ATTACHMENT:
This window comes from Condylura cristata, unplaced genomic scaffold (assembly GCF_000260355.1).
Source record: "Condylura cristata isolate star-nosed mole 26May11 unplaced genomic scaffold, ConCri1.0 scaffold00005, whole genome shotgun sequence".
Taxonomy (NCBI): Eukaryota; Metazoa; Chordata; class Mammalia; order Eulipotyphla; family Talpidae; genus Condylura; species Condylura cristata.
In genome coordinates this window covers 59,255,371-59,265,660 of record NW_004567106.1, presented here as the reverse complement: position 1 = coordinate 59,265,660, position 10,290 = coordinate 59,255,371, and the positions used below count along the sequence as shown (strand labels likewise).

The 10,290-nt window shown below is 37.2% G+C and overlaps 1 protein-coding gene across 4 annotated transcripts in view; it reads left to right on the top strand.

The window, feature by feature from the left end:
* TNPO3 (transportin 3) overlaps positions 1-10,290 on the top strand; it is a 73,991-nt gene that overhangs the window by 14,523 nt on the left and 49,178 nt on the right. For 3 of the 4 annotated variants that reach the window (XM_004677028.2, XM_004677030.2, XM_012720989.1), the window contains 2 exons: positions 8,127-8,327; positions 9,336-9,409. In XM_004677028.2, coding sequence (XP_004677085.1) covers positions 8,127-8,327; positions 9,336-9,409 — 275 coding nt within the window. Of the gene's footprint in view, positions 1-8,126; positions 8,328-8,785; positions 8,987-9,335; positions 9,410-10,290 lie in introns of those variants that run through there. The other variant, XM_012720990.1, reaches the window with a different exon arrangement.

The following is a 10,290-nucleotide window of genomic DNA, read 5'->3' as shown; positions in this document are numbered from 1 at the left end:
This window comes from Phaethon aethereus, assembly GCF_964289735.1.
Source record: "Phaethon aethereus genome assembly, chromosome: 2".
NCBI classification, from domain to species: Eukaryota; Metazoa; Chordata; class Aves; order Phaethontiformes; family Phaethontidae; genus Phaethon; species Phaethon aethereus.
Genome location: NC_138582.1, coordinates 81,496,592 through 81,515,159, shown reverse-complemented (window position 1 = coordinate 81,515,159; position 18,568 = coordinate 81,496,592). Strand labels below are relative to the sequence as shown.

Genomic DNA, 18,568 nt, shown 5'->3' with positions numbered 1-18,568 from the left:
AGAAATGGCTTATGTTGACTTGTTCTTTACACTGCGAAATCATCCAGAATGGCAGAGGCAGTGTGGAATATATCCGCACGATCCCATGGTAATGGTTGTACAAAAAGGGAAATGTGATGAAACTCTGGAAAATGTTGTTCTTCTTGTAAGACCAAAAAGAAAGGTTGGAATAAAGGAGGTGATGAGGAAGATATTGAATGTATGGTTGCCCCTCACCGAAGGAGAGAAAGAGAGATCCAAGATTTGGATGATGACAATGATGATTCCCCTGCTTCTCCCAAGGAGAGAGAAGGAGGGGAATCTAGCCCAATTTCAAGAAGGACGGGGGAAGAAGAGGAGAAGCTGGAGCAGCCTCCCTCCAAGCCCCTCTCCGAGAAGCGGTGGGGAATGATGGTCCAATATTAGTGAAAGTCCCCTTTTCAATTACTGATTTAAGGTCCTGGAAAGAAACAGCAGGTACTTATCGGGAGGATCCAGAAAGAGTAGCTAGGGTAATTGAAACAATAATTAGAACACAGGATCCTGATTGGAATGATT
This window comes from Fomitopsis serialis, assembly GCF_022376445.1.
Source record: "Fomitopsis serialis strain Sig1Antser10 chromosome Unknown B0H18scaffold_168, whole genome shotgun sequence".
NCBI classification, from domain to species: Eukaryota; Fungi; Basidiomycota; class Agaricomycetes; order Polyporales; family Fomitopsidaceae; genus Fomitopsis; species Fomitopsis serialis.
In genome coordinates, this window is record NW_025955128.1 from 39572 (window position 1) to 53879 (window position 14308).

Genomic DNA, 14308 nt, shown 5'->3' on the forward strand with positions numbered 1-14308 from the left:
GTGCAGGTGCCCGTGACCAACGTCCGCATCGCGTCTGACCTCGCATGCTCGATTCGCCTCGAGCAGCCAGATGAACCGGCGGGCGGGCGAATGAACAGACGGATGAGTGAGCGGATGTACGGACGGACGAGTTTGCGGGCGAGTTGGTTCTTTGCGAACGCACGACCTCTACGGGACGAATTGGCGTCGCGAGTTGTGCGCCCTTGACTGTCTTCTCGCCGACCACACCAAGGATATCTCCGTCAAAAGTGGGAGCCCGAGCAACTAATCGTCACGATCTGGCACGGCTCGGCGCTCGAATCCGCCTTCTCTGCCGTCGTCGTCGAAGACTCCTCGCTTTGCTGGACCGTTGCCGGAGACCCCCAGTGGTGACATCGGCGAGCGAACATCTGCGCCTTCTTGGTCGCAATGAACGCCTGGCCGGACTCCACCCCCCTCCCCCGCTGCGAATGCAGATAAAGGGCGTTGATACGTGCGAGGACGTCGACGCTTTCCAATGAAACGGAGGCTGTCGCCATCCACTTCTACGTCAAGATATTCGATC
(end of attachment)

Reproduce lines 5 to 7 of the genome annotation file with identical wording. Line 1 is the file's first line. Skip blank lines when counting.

The 10,290-nt window shown below is 37.2% G+C and overlaps 1 protein-coding gene across 4 annotated transcripts in view; it reads left to right on the top strand.

The window, feature by feature from the left end:
* TNPO3 (transportin 3) overlaps positions 1-10,290 on the top strand; it is a 73,991-nt gene that overhangs the window by 14,523 nt on the left and 49,178 nt on the right. For 3 of the 4 annotated variants that reach the window (XM_004677028.2, XM_004677030.2, XM_012720989.1), the window contains 2 exons: positions 8,127-8,327; positions 9,336-9,409. In XM_004677028.2, coding sequence (XP_004677085.1) covers positions 8,127-8,327; positions 9,336-9,409 — 275 coding nt within the window. Of the gene's footprint in view, positions 1-8,126; positions 8,328-8,785; positions 8,987-9,335; positions 9,410-10,290 lie in introns of those variants that run through there. The other variant, XM_012720990.1, reaches the window with a different exon arrangement.